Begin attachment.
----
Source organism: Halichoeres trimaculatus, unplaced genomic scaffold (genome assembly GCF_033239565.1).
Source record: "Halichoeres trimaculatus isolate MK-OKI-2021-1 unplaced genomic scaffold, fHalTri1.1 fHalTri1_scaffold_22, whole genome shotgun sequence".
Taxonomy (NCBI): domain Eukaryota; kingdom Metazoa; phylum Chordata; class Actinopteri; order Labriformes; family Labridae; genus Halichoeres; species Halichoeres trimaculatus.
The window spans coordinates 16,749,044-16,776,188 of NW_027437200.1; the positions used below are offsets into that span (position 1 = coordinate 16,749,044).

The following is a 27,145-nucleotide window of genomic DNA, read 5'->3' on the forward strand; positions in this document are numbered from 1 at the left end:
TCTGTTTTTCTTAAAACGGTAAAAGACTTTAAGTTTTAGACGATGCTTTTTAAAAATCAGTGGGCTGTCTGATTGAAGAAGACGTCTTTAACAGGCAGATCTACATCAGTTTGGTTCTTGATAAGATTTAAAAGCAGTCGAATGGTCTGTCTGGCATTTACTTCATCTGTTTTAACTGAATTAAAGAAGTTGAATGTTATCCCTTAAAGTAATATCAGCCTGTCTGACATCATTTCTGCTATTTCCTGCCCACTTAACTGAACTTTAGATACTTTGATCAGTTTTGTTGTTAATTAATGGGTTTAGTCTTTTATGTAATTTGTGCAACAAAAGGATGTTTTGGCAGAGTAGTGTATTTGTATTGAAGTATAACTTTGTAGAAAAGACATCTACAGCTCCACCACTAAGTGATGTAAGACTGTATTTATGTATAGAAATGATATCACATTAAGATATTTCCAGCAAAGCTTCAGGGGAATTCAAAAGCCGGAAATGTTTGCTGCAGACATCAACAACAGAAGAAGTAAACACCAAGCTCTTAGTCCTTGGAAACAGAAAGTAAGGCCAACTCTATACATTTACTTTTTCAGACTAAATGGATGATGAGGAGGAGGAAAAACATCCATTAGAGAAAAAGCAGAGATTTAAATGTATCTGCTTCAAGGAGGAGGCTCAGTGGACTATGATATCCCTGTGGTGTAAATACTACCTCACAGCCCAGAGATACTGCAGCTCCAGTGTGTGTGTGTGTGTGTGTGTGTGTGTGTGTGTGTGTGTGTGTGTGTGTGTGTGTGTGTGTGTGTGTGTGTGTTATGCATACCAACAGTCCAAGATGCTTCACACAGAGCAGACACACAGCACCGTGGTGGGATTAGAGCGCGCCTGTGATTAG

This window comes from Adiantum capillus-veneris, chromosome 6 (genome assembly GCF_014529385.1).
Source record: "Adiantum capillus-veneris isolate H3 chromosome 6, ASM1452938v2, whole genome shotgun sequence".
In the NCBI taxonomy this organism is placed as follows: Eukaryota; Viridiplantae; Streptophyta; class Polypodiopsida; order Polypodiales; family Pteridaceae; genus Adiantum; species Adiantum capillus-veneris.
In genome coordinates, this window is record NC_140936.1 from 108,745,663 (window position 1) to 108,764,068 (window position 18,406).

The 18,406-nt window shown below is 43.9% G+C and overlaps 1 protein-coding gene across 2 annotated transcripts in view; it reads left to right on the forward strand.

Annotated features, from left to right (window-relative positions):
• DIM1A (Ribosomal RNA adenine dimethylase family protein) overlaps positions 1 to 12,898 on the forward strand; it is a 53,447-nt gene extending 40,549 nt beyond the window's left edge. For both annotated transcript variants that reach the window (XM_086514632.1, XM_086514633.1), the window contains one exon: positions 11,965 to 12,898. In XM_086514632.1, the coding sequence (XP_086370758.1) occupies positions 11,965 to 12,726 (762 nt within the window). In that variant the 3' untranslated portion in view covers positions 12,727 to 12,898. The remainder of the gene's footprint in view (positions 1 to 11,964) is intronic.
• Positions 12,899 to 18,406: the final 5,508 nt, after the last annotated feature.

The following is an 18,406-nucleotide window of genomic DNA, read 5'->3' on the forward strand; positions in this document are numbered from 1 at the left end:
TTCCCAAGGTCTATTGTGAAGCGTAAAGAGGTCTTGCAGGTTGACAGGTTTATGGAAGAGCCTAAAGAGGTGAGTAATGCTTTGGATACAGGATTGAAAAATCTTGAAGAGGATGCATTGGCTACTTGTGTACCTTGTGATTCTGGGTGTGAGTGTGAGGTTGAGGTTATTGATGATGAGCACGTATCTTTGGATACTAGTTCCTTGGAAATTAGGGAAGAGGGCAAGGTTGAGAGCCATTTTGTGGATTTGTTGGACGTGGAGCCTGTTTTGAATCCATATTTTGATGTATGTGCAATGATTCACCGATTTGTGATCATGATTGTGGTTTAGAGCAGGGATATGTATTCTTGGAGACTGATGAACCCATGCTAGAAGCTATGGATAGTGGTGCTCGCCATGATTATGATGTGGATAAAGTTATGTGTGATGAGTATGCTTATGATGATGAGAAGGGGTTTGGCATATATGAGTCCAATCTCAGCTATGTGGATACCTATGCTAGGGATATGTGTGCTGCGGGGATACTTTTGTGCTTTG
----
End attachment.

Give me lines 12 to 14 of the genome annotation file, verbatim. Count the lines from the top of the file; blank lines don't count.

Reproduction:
Annotated features, from left to right (window-relative positions):
• DIM1A (Ribosomal RNA adenine dimethylase family protein) overlaps positions 1 to 12,898 on the forward strand; it is a 53,447-nt gene extending 40,549 nt beyond the window's left edge. For both annotated transcript variants that reach the window (XM_086514632.1, XM_086514633.1), the window contains one exon: positions 11,965 to 12,898. In XM_086514632.1, the coding sequence (XP_086370758.1) occupies positions 11,965 to 12,726 (762 nt within the window). In that variant the 3' untranslated portion in view covers positions 12,727 to 12,898. The remainder of the gene's footprint in view (positions 1 to 11,964) is intronic.
• Positions 12,899 to 18,406: the final 5,508 nt, after the last annotated feature.